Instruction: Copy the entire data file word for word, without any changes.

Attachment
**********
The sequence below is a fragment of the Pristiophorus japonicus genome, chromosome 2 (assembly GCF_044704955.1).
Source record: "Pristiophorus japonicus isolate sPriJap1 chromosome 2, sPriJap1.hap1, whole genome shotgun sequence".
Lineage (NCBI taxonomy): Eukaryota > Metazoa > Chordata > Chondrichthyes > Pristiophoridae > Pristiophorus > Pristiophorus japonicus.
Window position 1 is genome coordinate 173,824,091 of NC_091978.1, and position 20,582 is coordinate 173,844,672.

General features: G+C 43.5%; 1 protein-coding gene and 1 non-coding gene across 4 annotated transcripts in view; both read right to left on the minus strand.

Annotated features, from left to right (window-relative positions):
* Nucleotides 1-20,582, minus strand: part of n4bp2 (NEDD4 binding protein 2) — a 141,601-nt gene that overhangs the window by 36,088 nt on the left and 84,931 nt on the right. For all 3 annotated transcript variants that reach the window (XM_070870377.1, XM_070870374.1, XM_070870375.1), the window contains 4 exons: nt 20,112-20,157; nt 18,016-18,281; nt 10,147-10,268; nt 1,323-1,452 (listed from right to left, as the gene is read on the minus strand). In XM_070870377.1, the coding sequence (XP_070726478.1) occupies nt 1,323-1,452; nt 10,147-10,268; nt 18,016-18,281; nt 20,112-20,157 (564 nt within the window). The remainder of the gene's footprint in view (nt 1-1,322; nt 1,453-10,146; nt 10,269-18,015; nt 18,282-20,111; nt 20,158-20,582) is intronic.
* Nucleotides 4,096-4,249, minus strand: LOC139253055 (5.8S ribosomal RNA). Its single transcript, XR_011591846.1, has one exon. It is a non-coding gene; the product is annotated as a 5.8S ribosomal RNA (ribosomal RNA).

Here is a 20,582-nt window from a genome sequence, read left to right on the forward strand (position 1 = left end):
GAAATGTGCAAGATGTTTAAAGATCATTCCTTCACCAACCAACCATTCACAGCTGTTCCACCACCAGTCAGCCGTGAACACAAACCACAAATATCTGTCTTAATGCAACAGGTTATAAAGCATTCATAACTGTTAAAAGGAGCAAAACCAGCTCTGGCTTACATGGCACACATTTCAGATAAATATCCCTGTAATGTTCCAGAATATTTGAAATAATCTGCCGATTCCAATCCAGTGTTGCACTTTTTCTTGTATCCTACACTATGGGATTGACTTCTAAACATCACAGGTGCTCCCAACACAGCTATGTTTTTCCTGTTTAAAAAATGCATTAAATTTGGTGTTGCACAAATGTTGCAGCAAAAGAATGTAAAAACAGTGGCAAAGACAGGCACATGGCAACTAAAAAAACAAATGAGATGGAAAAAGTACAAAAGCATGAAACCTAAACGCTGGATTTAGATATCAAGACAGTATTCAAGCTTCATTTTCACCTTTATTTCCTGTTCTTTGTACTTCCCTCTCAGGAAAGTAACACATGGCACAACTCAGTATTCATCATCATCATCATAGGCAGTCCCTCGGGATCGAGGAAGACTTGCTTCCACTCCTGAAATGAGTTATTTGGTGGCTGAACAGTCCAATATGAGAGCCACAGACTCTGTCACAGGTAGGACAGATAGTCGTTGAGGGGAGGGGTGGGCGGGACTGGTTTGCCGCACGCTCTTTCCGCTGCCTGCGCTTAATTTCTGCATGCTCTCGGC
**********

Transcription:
The sequence below is a fragment of the Pristiophorus japonicus genome, chromosome 2 (assembly GCF_044704955.1).
Source record: "Pristiophorus japonicus isolate sPriJap1 chromosome 2, sPriJap1.hap1, whole genome shotgun sequence".
Lineage (NCBI taxonomy): Eukaryota > Metazoa > Chordata > Chondrichthyes > Pristiophoridae > Pristiophorus > Pristiophorus japonicus.
Window position 1 is genome coordinate 173,824,091 of NC_091978.1, and position 20,582 is coordinate 173,844,672.

General features: G+C 43.5%; 1 protein-coding gene and 1 non-coding gene across 4 annotated transcripts in view; both read right to left on the minus strand.

Annotated features, from left to right (window-relative positions):
* Nucleotides 1-20,582, minus strand: part of n4bp2 (NEDD4 binding protein 2) — a 141,601-nt gene that overhangs the window by 36,088 nt on the left and 84,931 nt on the right. For all 3 annotated transcript variants that reach the window (XM_070870377.1, XM_070870374.1, XM_070870375.1), the window contains 4 exons: nt 20,112-20,157; nt 18,016-18,281; nt 10,147-10,268; nt 1,323-1,452 (listed from right to left, as the gene is read on the minus strand). In XM_070870377.1, the coding sequence (XP_070726478.1) occupies nt 1,323-1,452; nt 10,147-10,268; nt 18,016-18,281; nt 20,112-20,157 (564 nt within the window). The remainder of the gene's footprint in view (nt 1-1,322; nt 1,453-10,146; nt 10,269-18,015; nt 18,282-20,111; nt 20,158-20,582) is intronic.
* Nucleotides 4,096-4,249, minus strand: LOC139253055 (5.8S ribosomal RNA). Its single transcript, XR_011591846.1, has one exon. It is a non-coding gene; the product is annotated as a 5.8S ribosomal RNA (ribosomal RNA).

Here is a 20,582-nt window from a genome sequence, read left to right on the forward strand (position 1 = left end):
GAAATGTGCAAGATGTTTAAAGATCATTCCTTCACCAACCAACCATTCACAGCTGTTCCACCACCAGTCAGCCGTGAACACAAACCACAAATATCTGTCTTAATGCAACAGGTTATAAAGCATTCATAACTGTTAAAAGGAGCAAAACCAGCTCTGGCTTACATGGCACACATTTCAGATAAATATCCCTGTAATGTTCCAGAATATTTGAAATAATCTGCCGATTCCAATCCAGTGTTGCACTTTTTCTTGTATCCTACACTATGGGATTGACTTCTAAACATCACAGGTGCTCCCAACACAGCTATGTTTTTCCTGTTTAAAAAATGCATTAAATTTGGTGTTGCACAAATGTTGCAGCAAAAGAATGTAAAAACAGTGGCAAAGACAGGCACATGGCAACTAAAAAAACAAATGAGATGGAAAAAGTACAAAAGCATGAAACCTAAACGCTGGATTTAGATATCAAGACAGTATTCAAGCTTCATTTTCACCTTTATTTCCTGTTCTTTGTACTTCCCTCTCAGGAAAGTAACACATGGCACAACTCAGTATTCATCATCATCATCATAGGCAGTCCCTCGGGATCGAGGAAGACTTGCTTCCACTCCTGAAATGAGTTATTTGGTGGCTGAACAGTCCAATATGAGAGCCACAGACTCTGTCACAGGTAGGACAGATAGTCGTTGAGGGGAGGGGTGGGCGGGACTGGTTTGCCGCACGCTCTTTCCGCTGCCTGCGCTTAATTTCTGCATGCTCTCGGC